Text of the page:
3D Terrain Models on the Basis of a Triangulation


This work provides an overview on terrain modelling techniques. Terrain models, or in order to be more general, topographic surface models, play an important role in many fields of science and practice where a relation to a location, i.e. a ‘geo-relation’ is given. These models describe the height as a function of the location. There lies a restriction in this definition, because only one height is allowed at one ground-plane position. Therefore, the currently used models are often termed 2.5D terrain models. The modelling of overhangs is not possible within such an approach. The aim of this work is to put aside this limitation and provide methods for 3D terrain modelling where not only the above restrictions do not apply anymore, but also more general surfaces with tunnels and cave systems can be reconstructed. Another terrain property which plays an important role in this work is its smoothness: a model shall be smooth. An exception is introduced at so-called breaklines where the terrain shape has a sharp edge. There are several ways in order to build terrain models with the above characteristics (fully 3D and smooth). In this work, emphasis is put on those approaches which reconstruct the surface on the basis of a triangulation. Two different techniques are treated with great detail: the patch work and the subdivision approach. For each of those two, one method was developed which considers the special requirements in terrain modelling. The main contribution of this work to terrain modelling are those new methods. Generation, improvement, and thinning of triangulations is not treated within this work, but references to the relevant literature are given. Generally, the reconstruction of a patch work proceeds as follows. Given is a triangulation, which has – as expected – planar faces. For each edge a curve is determined which interpolates the end points. In the next step, triangular patches are inserted into a triple of boundary curves spanned over the edges of each triangle. As the patches interpolate the boundary curve a G0 surface (a geometrically continuous surface) is obtained. However, this is not enough, because a smooth surface (G1, geometric continuity of order one, i.e. tangent plane continuity) is desired. Adjacent patches must therefore interpolate not only the boundary curves, but also share a common field of cross boundary derivatives. This is the general approach for patch work surfaces. The patch work method which is proposed in this work1 starts with an enhancement of the triangulation. As the measurement of terrain points and lines is always burdened with random errors (depending on the measurement device characteristics) these errors should be removed first. This can be achieved by kriging, whereby for each point of the triangulation (i.e. each vertex) a filter value is determined from its neighboring points. In this step also the surface normal vectors in the points can be estimated, but alternative methods for the estimation of the normal vector, e.g. by averaging those of the triangles which are incident to that vertex, are possible, too. Now, not only the position, but also the surface normal vector is prescribed for each vertex. The patches which are to be reconstructed over each face of the triangulation shall be polynomials of degree four and they are described with Beziér triangles which allow a geometric interpretation of the coefficients of the (bivariate) polynomial. In the next step, boundary curves of polynomial degree three are computed which ‘replace’ the edges of the triangulation. These curves interpolate the end points of the edge and the curve tangents in those points are perpendicular to the estimated normal vectors. This determines the boundaries of each patch. The missing parameters (i.e. coefficients of the polynomial) influence the shape in the interior of the patch and also the tangent planes of the patch along the boundaries. A field of normal vectors is estimated for each boundary curve by blending the normal vectors from the end points into each other. The ‘inner’ parameters of a patch are now determined in a way that the normal vector fields are approximately perpendicular to the tangent planes of the patch along the boundaries in a least squares sense. As this field is ‘only’ approximated and not interpolated this scheme is called εG1 (i.e. approximately tangent plane continuous). The second technique for surface reconstruction over a triangulation is the so-called subdivision. In this approach the given triangulation is refined in steps, and in each step new vertices and edges are inserted into the triangulation. This is performed in a way that the smoothness of the triangulation is increased in each level, the angles between adjacent triangles converge towards 180◦. The limit surface, reached after an infinite number of subdivision steps, is smooth. An advantage of this approach is that the surface description is always composed of small triangles which allows to apply simple algorithms for intersections and similar tasks. The 1It has to be mentioned that this method was partly developed in my Diploma Thesis – written in German –, though it is not embedded in the context of terrain modelling there.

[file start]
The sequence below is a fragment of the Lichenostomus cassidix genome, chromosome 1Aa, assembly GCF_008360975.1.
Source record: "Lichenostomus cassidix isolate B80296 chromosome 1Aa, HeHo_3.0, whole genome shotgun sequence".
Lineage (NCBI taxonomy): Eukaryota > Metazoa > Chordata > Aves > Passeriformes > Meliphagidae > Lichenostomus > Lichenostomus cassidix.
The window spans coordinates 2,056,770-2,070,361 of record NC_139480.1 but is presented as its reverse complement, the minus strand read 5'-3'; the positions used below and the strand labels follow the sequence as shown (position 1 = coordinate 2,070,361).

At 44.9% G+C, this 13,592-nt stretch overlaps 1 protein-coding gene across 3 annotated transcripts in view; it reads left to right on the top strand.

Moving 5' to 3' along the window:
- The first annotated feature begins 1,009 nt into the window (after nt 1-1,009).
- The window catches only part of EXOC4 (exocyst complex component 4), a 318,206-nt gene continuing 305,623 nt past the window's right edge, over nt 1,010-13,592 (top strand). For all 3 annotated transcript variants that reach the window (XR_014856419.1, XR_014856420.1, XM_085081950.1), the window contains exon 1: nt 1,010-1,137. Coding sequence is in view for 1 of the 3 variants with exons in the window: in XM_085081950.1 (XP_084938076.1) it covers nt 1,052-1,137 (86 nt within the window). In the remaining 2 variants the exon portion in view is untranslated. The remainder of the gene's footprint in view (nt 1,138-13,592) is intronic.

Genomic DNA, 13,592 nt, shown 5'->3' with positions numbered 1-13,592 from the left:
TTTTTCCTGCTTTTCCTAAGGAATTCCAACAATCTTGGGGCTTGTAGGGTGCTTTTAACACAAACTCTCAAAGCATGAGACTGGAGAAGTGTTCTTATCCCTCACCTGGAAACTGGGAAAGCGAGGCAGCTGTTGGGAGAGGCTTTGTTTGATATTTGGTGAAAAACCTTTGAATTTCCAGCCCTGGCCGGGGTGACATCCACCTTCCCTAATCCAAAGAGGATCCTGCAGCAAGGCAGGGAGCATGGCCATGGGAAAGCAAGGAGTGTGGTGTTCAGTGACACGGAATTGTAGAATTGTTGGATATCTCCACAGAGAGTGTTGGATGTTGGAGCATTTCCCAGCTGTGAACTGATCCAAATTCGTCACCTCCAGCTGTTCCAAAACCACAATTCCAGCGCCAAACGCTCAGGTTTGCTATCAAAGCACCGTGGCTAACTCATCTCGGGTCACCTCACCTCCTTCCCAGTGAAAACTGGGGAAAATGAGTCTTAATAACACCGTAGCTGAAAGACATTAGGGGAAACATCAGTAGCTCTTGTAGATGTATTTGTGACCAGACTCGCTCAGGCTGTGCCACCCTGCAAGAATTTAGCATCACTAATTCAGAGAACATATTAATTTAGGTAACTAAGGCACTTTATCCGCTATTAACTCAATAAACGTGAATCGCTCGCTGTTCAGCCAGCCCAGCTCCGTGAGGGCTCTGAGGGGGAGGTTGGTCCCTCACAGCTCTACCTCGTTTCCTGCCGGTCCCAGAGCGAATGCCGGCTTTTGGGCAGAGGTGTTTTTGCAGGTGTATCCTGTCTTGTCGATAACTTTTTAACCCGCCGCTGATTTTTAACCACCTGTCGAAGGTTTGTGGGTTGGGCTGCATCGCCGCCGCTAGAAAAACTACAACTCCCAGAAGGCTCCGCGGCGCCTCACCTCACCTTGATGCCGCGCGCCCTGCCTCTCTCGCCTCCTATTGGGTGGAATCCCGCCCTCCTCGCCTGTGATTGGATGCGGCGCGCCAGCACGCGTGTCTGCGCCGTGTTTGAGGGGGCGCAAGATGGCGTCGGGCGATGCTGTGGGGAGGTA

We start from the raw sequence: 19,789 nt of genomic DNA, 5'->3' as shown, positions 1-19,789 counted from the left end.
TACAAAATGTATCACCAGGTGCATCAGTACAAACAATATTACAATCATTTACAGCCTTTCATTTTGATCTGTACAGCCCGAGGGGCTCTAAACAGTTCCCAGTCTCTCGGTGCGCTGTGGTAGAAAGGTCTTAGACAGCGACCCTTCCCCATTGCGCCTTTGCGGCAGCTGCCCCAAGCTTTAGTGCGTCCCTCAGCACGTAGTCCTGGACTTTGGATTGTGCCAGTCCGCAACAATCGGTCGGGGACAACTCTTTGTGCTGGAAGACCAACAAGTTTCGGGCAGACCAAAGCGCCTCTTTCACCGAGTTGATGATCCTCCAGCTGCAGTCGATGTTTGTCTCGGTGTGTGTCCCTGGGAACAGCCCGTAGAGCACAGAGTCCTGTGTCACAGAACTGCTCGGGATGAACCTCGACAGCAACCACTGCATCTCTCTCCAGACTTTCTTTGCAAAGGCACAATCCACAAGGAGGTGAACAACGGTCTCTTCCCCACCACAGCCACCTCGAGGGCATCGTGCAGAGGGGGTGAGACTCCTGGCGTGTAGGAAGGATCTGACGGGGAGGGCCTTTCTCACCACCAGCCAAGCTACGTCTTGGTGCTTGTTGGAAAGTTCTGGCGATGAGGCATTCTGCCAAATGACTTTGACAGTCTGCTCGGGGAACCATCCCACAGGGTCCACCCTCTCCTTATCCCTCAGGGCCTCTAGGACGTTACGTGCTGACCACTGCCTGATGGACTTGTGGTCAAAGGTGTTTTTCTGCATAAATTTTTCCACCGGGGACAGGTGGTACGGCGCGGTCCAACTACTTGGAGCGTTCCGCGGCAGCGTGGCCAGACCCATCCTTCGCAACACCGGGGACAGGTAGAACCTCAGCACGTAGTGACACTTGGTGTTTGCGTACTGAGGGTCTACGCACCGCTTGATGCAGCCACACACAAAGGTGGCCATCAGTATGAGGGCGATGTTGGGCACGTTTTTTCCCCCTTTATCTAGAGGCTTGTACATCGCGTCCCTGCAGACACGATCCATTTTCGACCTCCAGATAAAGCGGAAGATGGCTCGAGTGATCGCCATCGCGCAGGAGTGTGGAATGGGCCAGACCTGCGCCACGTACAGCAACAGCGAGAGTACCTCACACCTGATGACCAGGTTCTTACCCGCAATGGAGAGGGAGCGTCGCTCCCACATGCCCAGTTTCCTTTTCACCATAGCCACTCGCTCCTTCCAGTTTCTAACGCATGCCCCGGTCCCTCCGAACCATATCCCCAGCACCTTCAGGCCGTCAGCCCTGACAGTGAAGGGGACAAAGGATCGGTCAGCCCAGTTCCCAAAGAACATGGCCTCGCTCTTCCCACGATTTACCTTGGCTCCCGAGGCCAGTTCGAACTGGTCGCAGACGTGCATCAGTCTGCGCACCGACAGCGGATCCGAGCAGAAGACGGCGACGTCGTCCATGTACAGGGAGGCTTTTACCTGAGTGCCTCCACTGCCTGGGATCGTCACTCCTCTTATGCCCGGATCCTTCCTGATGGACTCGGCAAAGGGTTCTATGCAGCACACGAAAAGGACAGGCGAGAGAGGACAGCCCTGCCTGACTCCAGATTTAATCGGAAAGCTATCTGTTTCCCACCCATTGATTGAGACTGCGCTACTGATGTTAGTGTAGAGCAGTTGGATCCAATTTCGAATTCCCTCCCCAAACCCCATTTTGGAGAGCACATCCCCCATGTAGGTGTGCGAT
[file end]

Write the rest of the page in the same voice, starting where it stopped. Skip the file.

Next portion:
Cite this paper

@inproceedings{Pfeifer20023DTM, title={3D Terrain Models on the Basis of a Triangulation}, author={Norbert Pfeifer}, year={2002} }